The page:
What Reasons Might the Other One Have?—Perspective Taking to Reduce Psychological Reactance in Individualists and Collectivists


Previous research has demonstrated a considerable amount of negative consequences resulting from psychological reactance. The purpose of this study was to explore opportunities to reduce the amount of reactance. Using the method of perspective taking as an intervention, the current study of 196 Austrians and 198 Filipinos examined whether reactance could be reduced and whether individualists and collectivists differ concerning reactance and their perspective taking abilities. Our results indicated that participants who took the perspective of the person who threatened them experienced less reactance than participants who did not take this approach. This was the case for people from both cultural backgrounds. Nevertheless, comparisons among the two cultural groups yielded different reactions to restrictions. This indicates that individualists are more sensitive to a self-experienced restriction than collectivists, but less sensitive to a restriction of another person. Consequently, we consider culture to be a crucial determinant in predicting the amount of reactance.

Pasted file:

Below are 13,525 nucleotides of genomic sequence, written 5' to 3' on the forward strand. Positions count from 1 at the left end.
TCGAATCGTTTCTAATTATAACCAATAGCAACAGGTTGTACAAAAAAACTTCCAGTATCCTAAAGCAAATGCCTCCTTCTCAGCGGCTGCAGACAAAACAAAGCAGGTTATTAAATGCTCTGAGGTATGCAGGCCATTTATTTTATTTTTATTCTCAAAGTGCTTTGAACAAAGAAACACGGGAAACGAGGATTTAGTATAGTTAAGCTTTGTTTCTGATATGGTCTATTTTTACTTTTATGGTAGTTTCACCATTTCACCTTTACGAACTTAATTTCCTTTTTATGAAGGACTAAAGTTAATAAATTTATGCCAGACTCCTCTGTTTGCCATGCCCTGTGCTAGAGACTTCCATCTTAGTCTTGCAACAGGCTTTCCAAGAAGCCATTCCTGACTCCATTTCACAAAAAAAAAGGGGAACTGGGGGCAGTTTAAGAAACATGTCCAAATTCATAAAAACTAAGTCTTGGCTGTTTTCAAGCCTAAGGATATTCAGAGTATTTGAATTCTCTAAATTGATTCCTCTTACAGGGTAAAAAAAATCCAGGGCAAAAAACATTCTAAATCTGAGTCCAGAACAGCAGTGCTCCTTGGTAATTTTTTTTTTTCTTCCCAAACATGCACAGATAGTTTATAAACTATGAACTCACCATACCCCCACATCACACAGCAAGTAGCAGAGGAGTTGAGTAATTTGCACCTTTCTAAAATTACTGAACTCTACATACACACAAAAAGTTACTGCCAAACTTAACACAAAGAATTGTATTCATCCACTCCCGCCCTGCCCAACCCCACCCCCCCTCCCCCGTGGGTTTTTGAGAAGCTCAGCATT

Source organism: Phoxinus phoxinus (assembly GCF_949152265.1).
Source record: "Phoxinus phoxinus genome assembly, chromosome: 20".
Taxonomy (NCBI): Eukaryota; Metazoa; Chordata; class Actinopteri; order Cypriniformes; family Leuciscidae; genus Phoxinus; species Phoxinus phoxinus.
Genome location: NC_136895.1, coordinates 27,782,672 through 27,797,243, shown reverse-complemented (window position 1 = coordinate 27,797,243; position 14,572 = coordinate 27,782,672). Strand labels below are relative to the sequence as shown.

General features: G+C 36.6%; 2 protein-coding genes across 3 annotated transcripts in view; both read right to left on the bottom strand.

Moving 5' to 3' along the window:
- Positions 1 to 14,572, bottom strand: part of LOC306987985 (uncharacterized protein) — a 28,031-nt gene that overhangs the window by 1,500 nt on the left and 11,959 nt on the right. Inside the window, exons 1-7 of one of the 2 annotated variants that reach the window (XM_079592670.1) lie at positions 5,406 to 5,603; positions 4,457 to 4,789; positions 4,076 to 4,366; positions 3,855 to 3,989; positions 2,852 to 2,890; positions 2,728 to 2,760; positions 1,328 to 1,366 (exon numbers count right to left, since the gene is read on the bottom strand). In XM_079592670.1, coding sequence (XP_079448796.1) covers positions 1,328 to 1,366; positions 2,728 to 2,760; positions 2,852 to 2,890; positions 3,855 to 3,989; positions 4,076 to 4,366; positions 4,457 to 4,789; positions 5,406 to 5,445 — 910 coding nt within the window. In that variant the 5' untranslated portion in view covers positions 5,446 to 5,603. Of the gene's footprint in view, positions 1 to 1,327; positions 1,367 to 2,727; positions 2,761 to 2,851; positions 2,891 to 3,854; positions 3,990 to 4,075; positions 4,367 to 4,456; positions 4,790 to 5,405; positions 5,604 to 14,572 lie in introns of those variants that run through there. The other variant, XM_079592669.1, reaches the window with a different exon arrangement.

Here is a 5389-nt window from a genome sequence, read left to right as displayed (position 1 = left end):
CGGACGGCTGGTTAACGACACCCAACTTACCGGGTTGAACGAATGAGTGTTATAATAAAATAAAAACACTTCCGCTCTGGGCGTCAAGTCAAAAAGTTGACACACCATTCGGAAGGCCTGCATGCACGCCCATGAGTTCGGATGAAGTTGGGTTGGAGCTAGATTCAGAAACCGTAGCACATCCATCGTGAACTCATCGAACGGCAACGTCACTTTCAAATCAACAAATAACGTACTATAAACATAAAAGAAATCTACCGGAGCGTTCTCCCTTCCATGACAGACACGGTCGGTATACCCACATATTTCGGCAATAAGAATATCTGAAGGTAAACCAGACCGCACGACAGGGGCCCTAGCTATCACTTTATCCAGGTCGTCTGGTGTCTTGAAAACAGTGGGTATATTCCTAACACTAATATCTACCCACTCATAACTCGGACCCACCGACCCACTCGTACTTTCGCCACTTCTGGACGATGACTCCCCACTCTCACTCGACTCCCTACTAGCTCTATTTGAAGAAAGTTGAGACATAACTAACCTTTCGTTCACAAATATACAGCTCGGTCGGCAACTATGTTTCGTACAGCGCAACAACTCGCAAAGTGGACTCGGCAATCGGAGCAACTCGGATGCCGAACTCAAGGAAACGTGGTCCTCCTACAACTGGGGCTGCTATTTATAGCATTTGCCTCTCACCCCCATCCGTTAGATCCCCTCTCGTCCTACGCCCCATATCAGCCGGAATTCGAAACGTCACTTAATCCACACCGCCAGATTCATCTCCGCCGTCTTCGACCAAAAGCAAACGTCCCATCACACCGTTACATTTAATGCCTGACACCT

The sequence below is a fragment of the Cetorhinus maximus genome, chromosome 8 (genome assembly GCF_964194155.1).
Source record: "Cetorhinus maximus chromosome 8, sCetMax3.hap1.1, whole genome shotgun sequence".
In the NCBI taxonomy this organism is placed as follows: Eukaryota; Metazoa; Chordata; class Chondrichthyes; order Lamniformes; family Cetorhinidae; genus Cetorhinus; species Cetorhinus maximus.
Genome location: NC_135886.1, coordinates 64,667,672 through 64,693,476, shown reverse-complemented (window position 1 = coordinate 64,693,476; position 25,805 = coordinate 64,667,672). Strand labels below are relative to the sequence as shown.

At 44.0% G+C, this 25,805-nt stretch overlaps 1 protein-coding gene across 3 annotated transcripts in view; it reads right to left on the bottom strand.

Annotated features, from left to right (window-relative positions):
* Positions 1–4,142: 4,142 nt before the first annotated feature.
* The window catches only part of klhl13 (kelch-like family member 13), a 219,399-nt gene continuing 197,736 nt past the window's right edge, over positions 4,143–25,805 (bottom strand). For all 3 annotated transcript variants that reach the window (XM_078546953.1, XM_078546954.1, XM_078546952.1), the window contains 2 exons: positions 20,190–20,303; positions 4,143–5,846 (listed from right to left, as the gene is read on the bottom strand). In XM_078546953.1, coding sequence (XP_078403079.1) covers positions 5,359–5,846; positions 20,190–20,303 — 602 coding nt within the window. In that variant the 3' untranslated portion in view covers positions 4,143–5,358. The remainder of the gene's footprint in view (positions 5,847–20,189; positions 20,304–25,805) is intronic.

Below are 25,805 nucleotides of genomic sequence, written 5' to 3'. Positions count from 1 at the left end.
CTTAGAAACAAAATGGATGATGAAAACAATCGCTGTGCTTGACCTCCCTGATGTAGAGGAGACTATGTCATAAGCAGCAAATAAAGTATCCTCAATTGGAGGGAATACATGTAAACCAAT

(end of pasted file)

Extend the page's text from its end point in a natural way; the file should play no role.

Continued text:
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Steindl, C. & Jonas, E. (2012). What Reasons Might the Other One Have?—Perspective Taking to Reduce Psychological Reactance in Individualists and Collectivists. Psychology, 3, 1153-1160. doi: 10.4236/psych.2012.312A170.

Conflicts of Interest

The authors declare no conflicts of interest.


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